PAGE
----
The rollover simulator, operated by Florida Highway Patrolman Joe Sanchez, proved to be the day’s most dramatic demonstration. But it was a pair of ordinary-looking goggles that gave students and employees the chance to become active participants. Dozens of people attempted, unsuccessfully, to perform the walk-and-turn field sobriety test while wearing the special goggles, which simulate impaired ability.

Held on the UC Rock Plaza, the safety fair featured the UM Police Department, UM Parking and Transportation, Association of Commuter Students, PIER21 (the William W. Sandler, Jr. Center for Alcohol and Other Drug Education), RED (Responsible and Educated Drivers), and members of the UM Student Government executive board.

The Dori Slosberg Foundation, Florida Highway Patrol, Miami-Dade Expressway Authority, City of Miami Beach, and AAA/Traffic Safety Foundation also participated.

 

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UM and Melissa Institute Present Inaugural Conference October 3 on Preventing Aggression and Bullying in School and Community

CORAL GABLES, Fla.  (September 11, 2014)—It is estimated that about 60 percent of 4th to 8th graders are the victims of bullying. Studies show that the consequences of this abuse can psychologically affect victims until middle age, with higher levels of depression, anxiety, and suicide.

An important inaugural conference will be held Friday, October 3, from 8:30 a.m. to noon at the Newman Alumni Center on the Coral Gables campus to discuss ways to prevent and help victims and their families deal with the aftermath of bullying incidents. The conference is co-sponsored by UM’s School of Education and Human Development (SEHD) and the Melissa Institute, a nonprofit organization housed within SEHD that is dedicated to preventing violence and promoting safer communities.

Titled “Preventing Aggression and Bullying in School and Community: Multi-Systemic Approaches,” the conference will bring together professionals in the field, including Isaac Prilleltensky, SEHD dean, Judy Schaechter, interim chair of pediatrics at the  Miller School of Medicine, Daniel Santisteban, a clinical psychologist and professor at SEHD, and  Debra Pepler, Distinguished Professor of Psychology at York University in Toronto, Ontario. Pepler is the keynote speaker.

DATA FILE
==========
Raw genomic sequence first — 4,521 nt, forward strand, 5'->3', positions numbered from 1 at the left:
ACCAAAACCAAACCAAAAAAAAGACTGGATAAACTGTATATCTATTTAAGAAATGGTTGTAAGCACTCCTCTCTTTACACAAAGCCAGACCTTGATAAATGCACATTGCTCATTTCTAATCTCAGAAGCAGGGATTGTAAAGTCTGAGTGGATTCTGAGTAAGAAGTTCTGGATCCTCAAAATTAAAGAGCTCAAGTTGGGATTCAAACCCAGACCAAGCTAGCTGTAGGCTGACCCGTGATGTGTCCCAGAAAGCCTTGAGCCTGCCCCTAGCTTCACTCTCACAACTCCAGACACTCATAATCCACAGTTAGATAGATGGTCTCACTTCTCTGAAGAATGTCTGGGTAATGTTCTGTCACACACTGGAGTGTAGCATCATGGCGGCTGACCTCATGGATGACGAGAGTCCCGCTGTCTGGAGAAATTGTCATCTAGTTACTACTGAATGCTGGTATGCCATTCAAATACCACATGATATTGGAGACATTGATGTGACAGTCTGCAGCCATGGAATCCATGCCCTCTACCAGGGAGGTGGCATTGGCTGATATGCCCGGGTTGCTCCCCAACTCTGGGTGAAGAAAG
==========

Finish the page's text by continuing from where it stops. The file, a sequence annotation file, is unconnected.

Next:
Open to the general public, the event is complimentary for UM faculty and students. The registration fee is $25, with proceeds benefitting The Melissa Institute.  For more information call 305-284-2930. To register online go to: www.MelissaInstitute.org.

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Fall 2014 Commencement: Dates and Regalia Information

The University of Miami invites all faculty members to participate in the Fall 2014 commencement ceremony as part of the Academic Procession. The ceremony will be held in the BankUnited Center on Thursday, December 18 at 10 a.m. for all graduate and undergraduate degrees awarded from all schools and colleges, as follows:

  • School of Architecture
  • College of Arts and Sciences
  • School of Business Administration
  • School of Communication
  • School of Education and Human Development
  • College of Engineering
  • Rosenstiel School of Marine and Atmospheric Science
  • Miller School of Medicine (non-M.D. degrees)
  • School of Law
  • Frost School of Music
  • School of Nursing and Health Studies

REGALIA

Visit www.miami.edu/capandgown to RSVP for the ceremony and order your regalia no later than Wednesday, October 15. If you are attending as a dissertation advisor, please email commencement@miami.edu and include your candidate(s) name. If you need further information regarding commencement, call 305-284-1821 or email the director, Lexi Matiash, at LMatiash@miami.edu.

SAVE THE DATES FOR MAY 2015 COMMENCEMENT

Thursday, May 7, 2015
Graduate Degree Ceremony

Friday, May 8, 2015
Undergraduate Degree Ceremonies